Jeep is synonymous with off-roading, and nothing epitomised that more than their Trailhawk-branded range of vehicles, which came with more offroad equipment than regular versions of the Renegade, the Compass and the Grand Cherokee. We found all three Trailhawk models to be impressive both on and off the road. Yet there was a lot of noise being made to build a Hellcat version of the Grand Cherokee SRT, offroad abilities be damned. So they did. And it gave birth to a new badge — Trackhawk. And we got to try out for a few minutes at a racetrack in the United States.
The 2018 Jeep Grand Cherokee Trackhawk’s claim to fame is the 6.2-litre supercharged “Hellcat” V8 that makes 707 hp and 875 Nm of torque. Mated to a beefed-up all-wheel-drive system, it makes mincemeat of its rear-driven Dodge siblings off the line.
In the all-too-brief time we had with the world’s quickest SUV, we were allowed two laps and a couple of launch-control runs. Put your left foot on the brake, and hold it down very hard. Press the launch button below the shifter and watch the brake pressure build on the digital display between the gauges to an ideal level. Then use your right foot to push the accelerator pedal to the floor. Hold both feet steady, and then quickly leave the brake. The 2,433-kg Jeep will rocket from zero to 100 kph in just 3.7 seconds. Getting below 4 seconds is easy with no drama, no wheelspin and, to be honest, not even much excitement, as the power builds linearly so you don’t get kicked as hard as you’d expect on your backside.
The excitement comes when you get to push harder, well beyond 100 kph, on a long straight such as the one we had at the smooth Spring Mountain Motor Resort racetrack located in a small Nevada town, 45 minutes from Las Vegas. The Jeep builds up speed fast, and you get to taste 200 kph pretty quickly in what is essentially a tall vehicle with a high riding position. The top speed is 290 kph.
But the beauty of this vehicle is that it can brake and turn too, like a tall sports car, if there were such a thing. Flooring the brake pedal at the end of the straight offers up eye-popping stopping power (thanks to 15.75-inch Brembo rotors front and 13.78-inch rotors rear), while turning into the corner is best described as grippy and neutral. There isn’t much in the way of body roll. Start putting down power too early out of the corner though, and it is prone to push wide, and there is nothing in the way of lift-off oversteer to make things more hair-raising on the turns. The steering is sharp and responsive, but a bit on the light side for track work, and not offering up much feedback either.
The Trackhawk comes with a strengthened 8-speed automatic gearbox, and it can be left in automatic all day long, with speedier shifts in track mode. It sends power through an all-wheel-drive system with an electronically-controlled limited-slip differential between the rear wheels. Depending on the drive mode, the tech is able to vary the front-rear torque split, including 40:60 in Auto, 50:50 in Snow, 60:40 in Tow, 35:65 in Sport, and 30:70 in Track.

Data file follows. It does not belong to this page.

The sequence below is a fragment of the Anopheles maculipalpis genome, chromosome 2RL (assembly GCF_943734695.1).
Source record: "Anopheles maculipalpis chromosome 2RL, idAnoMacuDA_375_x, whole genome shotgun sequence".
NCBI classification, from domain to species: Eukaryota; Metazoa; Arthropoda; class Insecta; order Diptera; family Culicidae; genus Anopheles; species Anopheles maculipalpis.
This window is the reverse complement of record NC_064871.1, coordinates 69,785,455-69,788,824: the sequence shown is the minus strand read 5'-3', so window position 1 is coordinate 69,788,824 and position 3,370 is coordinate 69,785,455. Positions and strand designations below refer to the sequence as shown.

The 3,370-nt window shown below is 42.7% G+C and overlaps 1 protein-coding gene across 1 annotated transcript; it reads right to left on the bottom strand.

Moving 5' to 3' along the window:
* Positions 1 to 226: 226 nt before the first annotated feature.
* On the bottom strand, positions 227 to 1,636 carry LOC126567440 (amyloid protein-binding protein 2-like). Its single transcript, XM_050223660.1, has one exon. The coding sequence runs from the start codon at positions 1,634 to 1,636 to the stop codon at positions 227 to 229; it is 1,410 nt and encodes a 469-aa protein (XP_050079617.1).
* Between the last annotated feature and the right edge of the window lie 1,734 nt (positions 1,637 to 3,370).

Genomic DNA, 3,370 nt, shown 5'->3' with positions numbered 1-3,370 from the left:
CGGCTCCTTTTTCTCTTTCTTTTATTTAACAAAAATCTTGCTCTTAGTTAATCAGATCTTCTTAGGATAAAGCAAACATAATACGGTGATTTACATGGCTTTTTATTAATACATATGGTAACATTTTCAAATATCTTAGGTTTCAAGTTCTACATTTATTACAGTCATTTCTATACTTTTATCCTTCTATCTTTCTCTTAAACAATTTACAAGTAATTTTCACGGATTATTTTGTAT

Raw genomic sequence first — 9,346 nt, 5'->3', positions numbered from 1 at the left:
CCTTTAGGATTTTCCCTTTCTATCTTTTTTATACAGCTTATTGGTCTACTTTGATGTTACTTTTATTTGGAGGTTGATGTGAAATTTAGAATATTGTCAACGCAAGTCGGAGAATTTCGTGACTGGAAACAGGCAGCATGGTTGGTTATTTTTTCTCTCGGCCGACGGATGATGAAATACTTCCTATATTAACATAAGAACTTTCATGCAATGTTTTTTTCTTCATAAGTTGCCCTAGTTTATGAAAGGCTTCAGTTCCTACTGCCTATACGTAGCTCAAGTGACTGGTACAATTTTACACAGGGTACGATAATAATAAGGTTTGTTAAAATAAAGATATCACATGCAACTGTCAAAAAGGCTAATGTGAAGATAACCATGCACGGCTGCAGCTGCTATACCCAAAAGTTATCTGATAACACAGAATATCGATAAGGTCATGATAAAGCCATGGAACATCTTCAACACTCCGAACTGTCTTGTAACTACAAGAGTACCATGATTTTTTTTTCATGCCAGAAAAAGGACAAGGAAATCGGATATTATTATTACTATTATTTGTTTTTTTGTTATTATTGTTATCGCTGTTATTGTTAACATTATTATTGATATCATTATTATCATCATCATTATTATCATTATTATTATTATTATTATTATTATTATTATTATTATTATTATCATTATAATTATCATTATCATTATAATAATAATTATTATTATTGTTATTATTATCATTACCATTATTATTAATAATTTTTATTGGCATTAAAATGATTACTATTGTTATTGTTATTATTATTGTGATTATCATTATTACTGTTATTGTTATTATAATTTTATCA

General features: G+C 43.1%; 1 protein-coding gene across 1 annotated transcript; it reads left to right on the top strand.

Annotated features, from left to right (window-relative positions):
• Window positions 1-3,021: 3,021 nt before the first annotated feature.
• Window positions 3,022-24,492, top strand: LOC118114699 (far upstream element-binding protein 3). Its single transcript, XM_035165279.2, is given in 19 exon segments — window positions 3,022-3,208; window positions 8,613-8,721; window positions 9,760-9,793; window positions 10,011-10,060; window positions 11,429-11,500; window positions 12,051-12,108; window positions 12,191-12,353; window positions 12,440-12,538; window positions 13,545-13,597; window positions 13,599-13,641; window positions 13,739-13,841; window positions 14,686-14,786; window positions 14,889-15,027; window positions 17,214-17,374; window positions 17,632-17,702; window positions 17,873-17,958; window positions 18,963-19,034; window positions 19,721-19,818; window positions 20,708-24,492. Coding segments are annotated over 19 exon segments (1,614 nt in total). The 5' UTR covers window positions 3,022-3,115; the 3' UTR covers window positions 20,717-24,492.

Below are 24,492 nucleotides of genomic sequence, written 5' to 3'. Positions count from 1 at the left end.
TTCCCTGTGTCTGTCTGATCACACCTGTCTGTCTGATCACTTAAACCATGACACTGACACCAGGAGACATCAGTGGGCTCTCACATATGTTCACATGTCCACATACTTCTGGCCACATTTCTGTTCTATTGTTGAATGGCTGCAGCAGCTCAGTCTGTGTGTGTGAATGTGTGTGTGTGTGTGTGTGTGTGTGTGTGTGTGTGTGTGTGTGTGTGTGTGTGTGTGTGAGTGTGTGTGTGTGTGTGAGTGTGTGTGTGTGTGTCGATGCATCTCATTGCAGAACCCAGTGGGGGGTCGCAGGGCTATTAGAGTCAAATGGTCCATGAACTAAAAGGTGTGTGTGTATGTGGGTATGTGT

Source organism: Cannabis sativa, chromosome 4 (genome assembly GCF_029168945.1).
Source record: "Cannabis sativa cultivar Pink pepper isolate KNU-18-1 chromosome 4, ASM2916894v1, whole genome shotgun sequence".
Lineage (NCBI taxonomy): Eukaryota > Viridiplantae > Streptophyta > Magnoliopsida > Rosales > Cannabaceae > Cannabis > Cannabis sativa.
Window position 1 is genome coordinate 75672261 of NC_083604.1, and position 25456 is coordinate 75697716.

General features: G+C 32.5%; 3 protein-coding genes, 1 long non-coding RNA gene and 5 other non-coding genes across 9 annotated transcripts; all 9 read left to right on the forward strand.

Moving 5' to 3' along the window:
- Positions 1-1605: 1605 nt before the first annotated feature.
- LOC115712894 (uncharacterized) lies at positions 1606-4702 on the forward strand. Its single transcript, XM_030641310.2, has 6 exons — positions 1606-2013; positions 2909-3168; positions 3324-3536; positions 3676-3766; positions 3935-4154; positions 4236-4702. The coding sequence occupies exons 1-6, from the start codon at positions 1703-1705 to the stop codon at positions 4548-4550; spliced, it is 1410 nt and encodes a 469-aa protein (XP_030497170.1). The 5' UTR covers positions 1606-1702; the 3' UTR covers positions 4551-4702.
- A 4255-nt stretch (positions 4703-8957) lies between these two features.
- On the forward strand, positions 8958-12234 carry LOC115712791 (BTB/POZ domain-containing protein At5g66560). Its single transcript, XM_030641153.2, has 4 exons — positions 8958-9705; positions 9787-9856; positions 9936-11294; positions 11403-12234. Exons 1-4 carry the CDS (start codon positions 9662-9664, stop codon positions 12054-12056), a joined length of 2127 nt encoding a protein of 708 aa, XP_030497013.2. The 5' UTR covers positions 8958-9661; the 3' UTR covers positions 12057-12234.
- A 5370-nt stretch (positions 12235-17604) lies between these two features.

On the outside, not much distinguishes the 707 hp Trackhawk from the “regular” 475 hp SRT aside from the bigger brakes, an extra slit in the front fascia to aid cooling, intakes in place of the foglights, a new quad-tip exhaust with a dark finish on the tailpipes, “supercharged” badges and a choice of silver 20-inch wheels or lighter-weight black wheels.
Inside, the tachometer now sits in the centre of the instrument panel, and the 8.4-inch infotainment system features Trackhawk-exclusive pages for monitoring performance metrics. Nappa leather/suede seats with “Trackhawk” badging are standard, as are uniquely-patterned carbon-fibre trim pieces. An available Signature Leather Interior Package covers the whole cabin in black or dark red. This dark crimson is also an option for the seat belts.
This is not the first time in history that Jeep has claimed the title of world’s fastest SUV. They first did it 20 years ago with the limited-edition 1998 Jeep Grand Cherokee 5.9 Limited that did 0-100 kph in 7 seconds, at a time when Mercedes-Benz only made a slug-like G-Wagen, Range Rovers were still slow, and BMW, Porsche et al only made cars. In 1999, the second-gen Jeep Grand Cherokee 4.7 was still the fastest SUV around, with a 0-100 kph time of 7.6 seconds (of which we owned a 2002 model), just before the Germans got into the game. The third-gen Grand Cherokee gave birth to the first-gen SRT for 2006, which did the sprint in 5.1 seconds. And while the 2011 SRT was never the quickest, it was the best bang-for-buck. The Trackhawk now reclaims the “quickest” title for Jeep.
Photos by Raj Warrior & Jeep.